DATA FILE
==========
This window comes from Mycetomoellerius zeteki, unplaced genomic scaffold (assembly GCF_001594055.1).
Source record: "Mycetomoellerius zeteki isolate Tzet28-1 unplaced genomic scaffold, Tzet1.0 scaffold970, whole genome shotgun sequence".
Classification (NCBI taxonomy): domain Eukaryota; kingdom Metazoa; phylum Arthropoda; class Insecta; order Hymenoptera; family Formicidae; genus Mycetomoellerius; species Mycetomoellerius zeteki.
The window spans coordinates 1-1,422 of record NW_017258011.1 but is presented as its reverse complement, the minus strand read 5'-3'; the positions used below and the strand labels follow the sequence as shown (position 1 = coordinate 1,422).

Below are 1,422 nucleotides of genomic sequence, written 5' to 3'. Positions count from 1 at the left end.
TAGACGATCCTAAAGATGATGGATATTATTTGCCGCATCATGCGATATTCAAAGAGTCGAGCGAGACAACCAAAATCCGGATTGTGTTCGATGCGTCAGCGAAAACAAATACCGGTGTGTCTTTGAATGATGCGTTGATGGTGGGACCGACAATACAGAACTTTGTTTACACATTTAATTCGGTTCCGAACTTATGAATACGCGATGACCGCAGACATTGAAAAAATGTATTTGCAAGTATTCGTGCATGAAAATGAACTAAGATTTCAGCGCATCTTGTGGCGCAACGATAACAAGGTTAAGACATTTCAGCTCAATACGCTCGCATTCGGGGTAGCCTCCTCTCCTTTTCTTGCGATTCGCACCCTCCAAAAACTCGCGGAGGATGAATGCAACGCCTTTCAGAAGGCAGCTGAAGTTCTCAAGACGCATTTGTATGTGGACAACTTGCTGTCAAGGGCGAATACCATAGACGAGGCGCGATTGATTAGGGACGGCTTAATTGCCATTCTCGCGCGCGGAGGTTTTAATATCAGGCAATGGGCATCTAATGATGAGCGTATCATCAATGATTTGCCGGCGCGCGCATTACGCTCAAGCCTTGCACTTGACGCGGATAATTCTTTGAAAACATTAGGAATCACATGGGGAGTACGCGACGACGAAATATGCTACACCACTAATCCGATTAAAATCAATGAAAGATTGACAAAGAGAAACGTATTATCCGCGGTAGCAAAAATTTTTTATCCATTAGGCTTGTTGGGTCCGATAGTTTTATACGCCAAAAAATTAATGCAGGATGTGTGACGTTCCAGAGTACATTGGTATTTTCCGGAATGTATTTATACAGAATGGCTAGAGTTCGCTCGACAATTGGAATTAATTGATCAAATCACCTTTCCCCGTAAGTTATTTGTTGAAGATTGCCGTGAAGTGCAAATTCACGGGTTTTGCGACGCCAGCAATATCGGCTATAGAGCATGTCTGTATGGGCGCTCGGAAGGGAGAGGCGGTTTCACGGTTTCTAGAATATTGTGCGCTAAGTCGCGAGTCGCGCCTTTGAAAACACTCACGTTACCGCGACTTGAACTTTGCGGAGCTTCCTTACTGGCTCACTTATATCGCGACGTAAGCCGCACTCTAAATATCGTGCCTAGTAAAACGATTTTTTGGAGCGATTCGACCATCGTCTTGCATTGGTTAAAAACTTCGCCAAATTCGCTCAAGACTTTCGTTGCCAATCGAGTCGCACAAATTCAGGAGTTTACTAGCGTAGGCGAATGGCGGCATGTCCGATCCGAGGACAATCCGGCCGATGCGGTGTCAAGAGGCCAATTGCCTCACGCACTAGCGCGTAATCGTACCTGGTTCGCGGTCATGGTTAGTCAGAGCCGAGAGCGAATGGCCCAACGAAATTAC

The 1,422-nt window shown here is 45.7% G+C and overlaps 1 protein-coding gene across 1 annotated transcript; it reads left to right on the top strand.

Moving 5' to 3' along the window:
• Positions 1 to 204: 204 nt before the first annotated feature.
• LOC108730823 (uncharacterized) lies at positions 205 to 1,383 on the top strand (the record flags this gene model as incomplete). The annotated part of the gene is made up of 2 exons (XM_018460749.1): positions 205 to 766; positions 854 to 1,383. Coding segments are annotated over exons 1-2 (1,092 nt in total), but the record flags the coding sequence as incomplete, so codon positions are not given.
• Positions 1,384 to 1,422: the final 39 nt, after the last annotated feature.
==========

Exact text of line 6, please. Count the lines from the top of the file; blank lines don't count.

TAGACGATCCTAAAGATGATGGATATTATTTGCCGCATCATGCGATATTCAAAGAGTCGAGCGAGACAACCAAAATCCGGATTGTGTTCGATGCGTCAGCGAAAACAAATACCGGTGTGTCTTTGAATGATGCGTTGATGGTGGGACCGACAATACAGAACTTTGTTTACACATTTAATTCGGTTCCGAACTTATGAATACGCGATGACCGCAGACATTGAAAAAATGTATTTGCAAGTATTCGTGCATGAAAATGAACTAAGATTTCAGCGCATCTTGTGGCGCAACGATAACAAGGTTAAGACATTTCAGCTCAATACGCTCGCATTCGGGGTAGCCTCCTCTCCTTTTCTTGCGATTCGCACCCTCCAAAAACTCGCGGAGGATGAATGCAACGCCTTTCAGAAGGCAGCTGAAGTTCTCAAGACGCATTTGTATGTGGACAACTTGCTGTCAAGGGCGAATACCATAGACGAGGCGCGATTGATTAGGGACGGCTTAATTGCCATTCTCGCGCGCGGAGGTTTTAATATCAGGCAATGGGCATCTAATGATGAGCGTATCATCAATGATTTGCCGGCGCGCGCATTACGCTCAAGCCTTGCACTTGACGCGGATAATTCTTTGAAAACATTAGGAATCACATGGGGAGTACGCGACGACGAAATATGCTACACCACTAATCCGATTAAAATCAATGAAAGATTGACAAAGAGAAACGTATTATCCGCGGTAGCAAAAATTTTTTATCCATTAGGCTTGTTGGGTCCGATAGTTTTATACGCCAAAAAATTAATGCAGGATGTGTGACGTTCCAGAGTACATTGGTATTTTCCGGAATGTATTTATACAGAATGGCTAGAGTTCGCTCGACAATTGGAATTAATTGATCAAATCACCTTTCCCCGTAAGTTATTTGTTGAAGATTGCCGTGAAGTGCAAATTCACGGGTTTTGCGACGCCAGCAATATCGGCTATAGAGCATGTCTGTATGGGCGCTCGGAAGGGAGAGGCGGTTTCACGGTTTCTAGAATATTGTGCGCTAAGTCGCGAGTCGCGCCTTTGAAAACACTCACGTTACCGCGACTTGAACTTTGCGGAGCTTCCTTACTGGCTCACTTATATCGCGACGTAAGCCGCACTCTAAATATCGTGCCTAGTAAAACGATTTTTTGGAGCGATTCGACCATCGTCTTGCATTGGTTAAAAACTTCGCCAAATTCGCTCAAGACTTTCGTTGCCAATCGAGTCGCACAAATTCAGGAGTTTACTAGCGTAGGCGAATGGCGGCATGTCCGATCCGAGGACAATCCGGCCGATGCGGTGTCAAGAGGCCAATTGCCTCACGCACTAGCGCGTAATCGTACCTGGTTCGCGGTCATGGTTAGTCAGAGCCGAGAGCGAATGGCCCAACGAAATTAC